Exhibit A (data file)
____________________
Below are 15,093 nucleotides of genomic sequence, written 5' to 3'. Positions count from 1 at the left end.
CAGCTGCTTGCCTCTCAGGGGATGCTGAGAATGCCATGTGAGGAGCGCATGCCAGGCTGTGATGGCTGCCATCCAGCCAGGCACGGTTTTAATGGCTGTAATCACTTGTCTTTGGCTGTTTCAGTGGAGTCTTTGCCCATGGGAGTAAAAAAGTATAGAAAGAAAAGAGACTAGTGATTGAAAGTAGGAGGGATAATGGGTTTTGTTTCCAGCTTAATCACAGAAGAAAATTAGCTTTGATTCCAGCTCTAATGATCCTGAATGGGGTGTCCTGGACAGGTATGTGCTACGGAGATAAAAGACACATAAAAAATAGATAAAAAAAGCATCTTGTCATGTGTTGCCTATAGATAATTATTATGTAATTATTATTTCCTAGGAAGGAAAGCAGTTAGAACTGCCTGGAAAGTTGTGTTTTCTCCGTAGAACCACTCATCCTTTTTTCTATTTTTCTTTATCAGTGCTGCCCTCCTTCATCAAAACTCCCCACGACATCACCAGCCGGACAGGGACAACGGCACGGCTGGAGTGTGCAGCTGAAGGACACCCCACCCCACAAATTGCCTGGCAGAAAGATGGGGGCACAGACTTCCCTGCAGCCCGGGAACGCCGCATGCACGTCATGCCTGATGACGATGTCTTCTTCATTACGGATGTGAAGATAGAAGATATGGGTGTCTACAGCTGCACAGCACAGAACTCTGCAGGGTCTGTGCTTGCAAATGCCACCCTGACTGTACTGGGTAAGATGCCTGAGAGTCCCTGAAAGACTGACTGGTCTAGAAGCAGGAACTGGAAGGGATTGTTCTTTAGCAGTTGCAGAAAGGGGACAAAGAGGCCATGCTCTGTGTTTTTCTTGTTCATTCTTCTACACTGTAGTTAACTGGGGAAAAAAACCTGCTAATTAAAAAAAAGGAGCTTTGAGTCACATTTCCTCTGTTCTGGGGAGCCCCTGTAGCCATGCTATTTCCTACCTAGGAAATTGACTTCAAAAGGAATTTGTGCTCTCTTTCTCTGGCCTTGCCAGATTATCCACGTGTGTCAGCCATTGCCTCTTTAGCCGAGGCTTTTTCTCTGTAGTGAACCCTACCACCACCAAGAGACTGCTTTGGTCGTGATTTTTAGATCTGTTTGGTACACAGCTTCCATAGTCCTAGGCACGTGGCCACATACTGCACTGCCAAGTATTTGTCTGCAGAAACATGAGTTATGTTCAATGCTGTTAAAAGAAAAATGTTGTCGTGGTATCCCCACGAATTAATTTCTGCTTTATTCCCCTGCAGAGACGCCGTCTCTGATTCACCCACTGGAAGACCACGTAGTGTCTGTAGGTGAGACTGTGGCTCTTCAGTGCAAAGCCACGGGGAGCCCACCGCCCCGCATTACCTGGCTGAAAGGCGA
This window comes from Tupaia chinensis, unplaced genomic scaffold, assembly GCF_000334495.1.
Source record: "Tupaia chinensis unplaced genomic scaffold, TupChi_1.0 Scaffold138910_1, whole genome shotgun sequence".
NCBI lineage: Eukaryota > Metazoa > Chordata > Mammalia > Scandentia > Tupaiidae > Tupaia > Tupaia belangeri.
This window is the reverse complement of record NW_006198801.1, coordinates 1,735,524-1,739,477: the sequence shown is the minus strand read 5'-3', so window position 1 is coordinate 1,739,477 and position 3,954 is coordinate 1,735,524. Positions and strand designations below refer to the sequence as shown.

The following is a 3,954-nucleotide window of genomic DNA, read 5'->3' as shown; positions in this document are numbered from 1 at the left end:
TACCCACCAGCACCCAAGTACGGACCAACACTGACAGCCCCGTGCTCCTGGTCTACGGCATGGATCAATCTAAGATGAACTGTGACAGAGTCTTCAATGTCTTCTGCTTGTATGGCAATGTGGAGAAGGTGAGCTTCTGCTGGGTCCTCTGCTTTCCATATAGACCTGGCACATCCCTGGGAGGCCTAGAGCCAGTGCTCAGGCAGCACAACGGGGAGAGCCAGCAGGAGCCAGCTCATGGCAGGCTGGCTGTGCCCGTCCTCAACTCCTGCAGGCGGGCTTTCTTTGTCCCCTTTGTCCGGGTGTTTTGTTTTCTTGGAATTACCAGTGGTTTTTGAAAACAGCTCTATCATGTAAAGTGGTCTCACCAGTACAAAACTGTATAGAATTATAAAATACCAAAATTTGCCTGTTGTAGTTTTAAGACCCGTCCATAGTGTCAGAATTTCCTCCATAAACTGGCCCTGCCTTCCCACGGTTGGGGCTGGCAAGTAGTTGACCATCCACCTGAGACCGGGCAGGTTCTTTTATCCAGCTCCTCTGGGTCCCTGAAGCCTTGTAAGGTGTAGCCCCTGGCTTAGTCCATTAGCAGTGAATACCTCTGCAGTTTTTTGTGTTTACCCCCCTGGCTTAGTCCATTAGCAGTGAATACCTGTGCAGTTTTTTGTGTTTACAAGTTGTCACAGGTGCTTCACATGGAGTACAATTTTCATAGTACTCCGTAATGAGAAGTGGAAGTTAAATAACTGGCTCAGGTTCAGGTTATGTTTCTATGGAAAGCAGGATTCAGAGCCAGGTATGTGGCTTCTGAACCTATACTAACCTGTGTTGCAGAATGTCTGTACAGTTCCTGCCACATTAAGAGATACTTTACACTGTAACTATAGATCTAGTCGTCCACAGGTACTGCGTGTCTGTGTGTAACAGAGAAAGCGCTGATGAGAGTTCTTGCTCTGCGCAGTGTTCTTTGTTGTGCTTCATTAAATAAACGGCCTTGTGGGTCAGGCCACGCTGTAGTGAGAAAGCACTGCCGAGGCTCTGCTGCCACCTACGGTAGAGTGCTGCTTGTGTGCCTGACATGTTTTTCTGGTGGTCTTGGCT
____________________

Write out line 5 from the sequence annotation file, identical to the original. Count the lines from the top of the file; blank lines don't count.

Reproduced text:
NCBI lineage: Eukaryota > Metazoa > Chordata > Mammalia > Scandentia > Tupaiidae > Tupaia > Tupaia belangeri.